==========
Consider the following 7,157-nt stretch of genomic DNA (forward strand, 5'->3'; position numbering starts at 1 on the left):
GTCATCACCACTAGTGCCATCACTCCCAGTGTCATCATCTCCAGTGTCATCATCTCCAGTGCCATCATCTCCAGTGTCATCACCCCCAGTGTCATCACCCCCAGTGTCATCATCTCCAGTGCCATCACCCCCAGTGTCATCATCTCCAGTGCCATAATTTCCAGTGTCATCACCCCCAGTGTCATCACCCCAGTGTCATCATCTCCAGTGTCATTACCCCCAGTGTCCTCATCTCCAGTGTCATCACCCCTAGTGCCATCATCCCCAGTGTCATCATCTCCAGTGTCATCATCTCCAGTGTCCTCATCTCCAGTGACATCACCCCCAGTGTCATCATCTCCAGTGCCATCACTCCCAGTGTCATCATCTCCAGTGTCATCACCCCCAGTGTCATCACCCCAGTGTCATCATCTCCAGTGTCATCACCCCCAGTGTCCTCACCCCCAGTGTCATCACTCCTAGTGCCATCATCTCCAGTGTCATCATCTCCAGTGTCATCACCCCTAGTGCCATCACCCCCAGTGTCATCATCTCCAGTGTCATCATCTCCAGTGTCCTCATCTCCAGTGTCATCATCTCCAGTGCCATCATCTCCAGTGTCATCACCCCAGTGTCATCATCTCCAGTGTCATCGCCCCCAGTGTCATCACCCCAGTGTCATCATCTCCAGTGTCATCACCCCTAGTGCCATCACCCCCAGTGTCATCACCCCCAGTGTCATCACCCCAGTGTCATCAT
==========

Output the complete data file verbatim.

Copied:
Consider the following 7,157-nt stretch of genomic DNA (forward strand, 5'->3'; position numbering starts at 1 on the left):
GTCATCACCACTAGTGCCATCACTCCCAGTGTCATCATCTCCAGTGTCATCATCTCCAGTGCCATCATCTCCAGTGTCATCACCCCCAGTGTCATCACCCCCAGTGTCATCATCTCCAGTGCCATCACCCCCAGTGTCATCATCTCCAGTGCCATAATTTCCAGTGTCATCACCCCCAGTGTCATCACCCCAGTGTCATCATCTCCAGTGTCATTACCCCCAGTGTCCTCATCTCCAGTGTCATCACCCCTAGTGCCATCATCCCCAGTGTCATCATCTCCAGTGTCATCATCTCCAGTGTCCTCATCTCCAGTGACATCACCCCCAGTGTCATCATCTCCAGTGCCATCACTCCCAGTGTCATCATCTCCAGTGTCATCACCCCCAGTGTCATCACCCCAGTGTCATCATCTCCAGTGTCATCACCCCCAGTGTCCTCACCCCCAGTGTCATCACTCCTAGTGCCATCATCTCCAGTGTCATCATCTCCAGTGTCATCACCCCTAGTGCCATCACCCCCAGTGTCATCATCTCCAGTGTCATCATCTCCAGTGTCCTCATCTCCAGTGTCATCATCTCCAGTGCCATCATCTCCAGTGTCATCACCCCAGTGTCATCATCTCCAGTGTCATCGCCCCCAGTGTCATCACCCCAGTGTCATCATCTCCAGTGTCATCACCCCTAGTGCCATCACCCCCAGTGTCATCACCCCCAGTGTCATCACCCCAGTGTCATCAT